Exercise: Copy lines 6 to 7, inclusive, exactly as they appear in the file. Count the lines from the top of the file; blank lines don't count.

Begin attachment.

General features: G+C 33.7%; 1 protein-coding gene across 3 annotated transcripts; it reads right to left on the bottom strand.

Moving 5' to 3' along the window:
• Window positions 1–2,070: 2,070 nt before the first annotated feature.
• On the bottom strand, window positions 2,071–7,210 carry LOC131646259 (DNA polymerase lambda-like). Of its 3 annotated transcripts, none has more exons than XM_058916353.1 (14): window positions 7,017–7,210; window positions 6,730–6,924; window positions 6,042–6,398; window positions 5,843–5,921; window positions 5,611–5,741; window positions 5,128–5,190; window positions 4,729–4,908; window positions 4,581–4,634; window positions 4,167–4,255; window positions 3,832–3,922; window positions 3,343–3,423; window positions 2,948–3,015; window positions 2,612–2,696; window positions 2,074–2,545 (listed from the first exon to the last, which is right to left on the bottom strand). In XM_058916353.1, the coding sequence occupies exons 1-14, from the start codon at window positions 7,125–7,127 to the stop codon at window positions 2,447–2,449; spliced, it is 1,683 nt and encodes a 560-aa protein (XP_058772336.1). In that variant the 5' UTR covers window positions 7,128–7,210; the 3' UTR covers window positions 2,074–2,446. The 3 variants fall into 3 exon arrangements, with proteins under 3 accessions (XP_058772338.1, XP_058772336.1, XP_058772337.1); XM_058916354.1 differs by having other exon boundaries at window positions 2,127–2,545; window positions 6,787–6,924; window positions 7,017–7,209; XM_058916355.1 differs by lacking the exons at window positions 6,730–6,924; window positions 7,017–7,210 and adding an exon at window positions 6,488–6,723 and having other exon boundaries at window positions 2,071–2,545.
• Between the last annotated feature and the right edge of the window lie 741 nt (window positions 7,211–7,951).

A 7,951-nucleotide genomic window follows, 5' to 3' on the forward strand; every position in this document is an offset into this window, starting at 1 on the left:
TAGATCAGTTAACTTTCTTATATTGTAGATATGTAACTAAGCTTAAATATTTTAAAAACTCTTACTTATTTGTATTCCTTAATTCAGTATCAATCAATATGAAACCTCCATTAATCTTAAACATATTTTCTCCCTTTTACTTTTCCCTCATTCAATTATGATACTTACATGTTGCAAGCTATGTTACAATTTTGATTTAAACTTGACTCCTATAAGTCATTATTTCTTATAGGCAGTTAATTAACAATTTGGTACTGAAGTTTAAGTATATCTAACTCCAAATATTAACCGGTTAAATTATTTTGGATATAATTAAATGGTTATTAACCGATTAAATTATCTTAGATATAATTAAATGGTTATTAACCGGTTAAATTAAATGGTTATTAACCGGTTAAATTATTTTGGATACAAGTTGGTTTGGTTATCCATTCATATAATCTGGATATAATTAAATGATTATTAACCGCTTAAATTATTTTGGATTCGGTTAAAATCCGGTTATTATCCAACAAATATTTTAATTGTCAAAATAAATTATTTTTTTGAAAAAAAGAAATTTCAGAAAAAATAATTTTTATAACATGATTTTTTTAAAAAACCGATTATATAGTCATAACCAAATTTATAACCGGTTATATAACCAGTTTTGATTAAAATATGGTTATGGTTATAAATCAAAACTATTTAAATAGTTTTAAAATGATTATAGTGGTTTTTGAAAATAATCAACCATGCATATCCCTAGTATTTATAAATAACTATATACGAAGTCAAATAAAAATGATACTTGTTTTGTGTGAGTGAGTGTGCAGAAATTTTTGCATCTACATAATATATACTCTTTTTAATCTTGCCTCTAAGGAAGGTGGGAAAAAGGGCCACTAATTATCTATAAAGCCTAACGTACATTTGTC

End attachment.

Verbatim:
A 7,951-nucleotide genomic window follows, 5' to 3' on the forward strand; every position in this document is an offset into this window, starting at 1 on the left:
TAGATCAGTTAACTTTCTTATATTGTAGATATGTAACTAAGCTTAAATATTTTAAAAACTCTTACTTATTTGTATTCCTTAATTCAGTATCAATCAATATGAAACCTCCATTAATCTTAAACATATTTTCTCCCTTTTACTTTTCCCTCATTCAATTATGATACTTACATGTTGCAAGCTATGTTACAATTTTGATTTAAACTTGACTCCTATAAGTCATTATTTCTTATAGGCAGTTAATTAACAATTTGGTACTGAAGTTTAAGTATATCTAACTCCAAATATTAACCGGTTAAATTATTTTGGATATAATTAAATGGTTATTAACCGATTAAATTATCTTAGATATAATTAAATGGTTATTAACCGGTTAAATTAAATGGTTATTAACCGGTTAAATTATTTTGGATACAAGTTGGTTTGGTTATCCATTCATATAATCTGGATATAATTAAATGATTATTAACCGCTTAAATTATTTTGGATTCGGTTAAAATCCGGTTATTATCCAACAAATATTTTAATTGTCAAAATAAATTATTTTTTTGAAAAAAAGAAATTTCAGAAAAAATAATTTTTATAACATGATTTTTTTAAAAAACCGATTATATAGTCATAACCAAATTTATAACCGGTTATATAACCAGTTTTGATTAAAATATGGTTATGGTTATAAATCAAAACTATTTAAATAGTTTTAAAATGATTATAGTGGTTTTTGAAAATAATCAACCATGCATATCCCTAGTATTTATAAATAACTATATACGAAGTCAAATAAAAATGATACTTGTTTTGTGTGAGTGAGTGTGCAGAAATTTTTGCATCTACATAATATATACTCTTTTTAATCTTGCCTCTAAGGAAGGTGGGAAAAAGGGCCACTAATTATCTATAAAGCCTAACGTACATTTGTC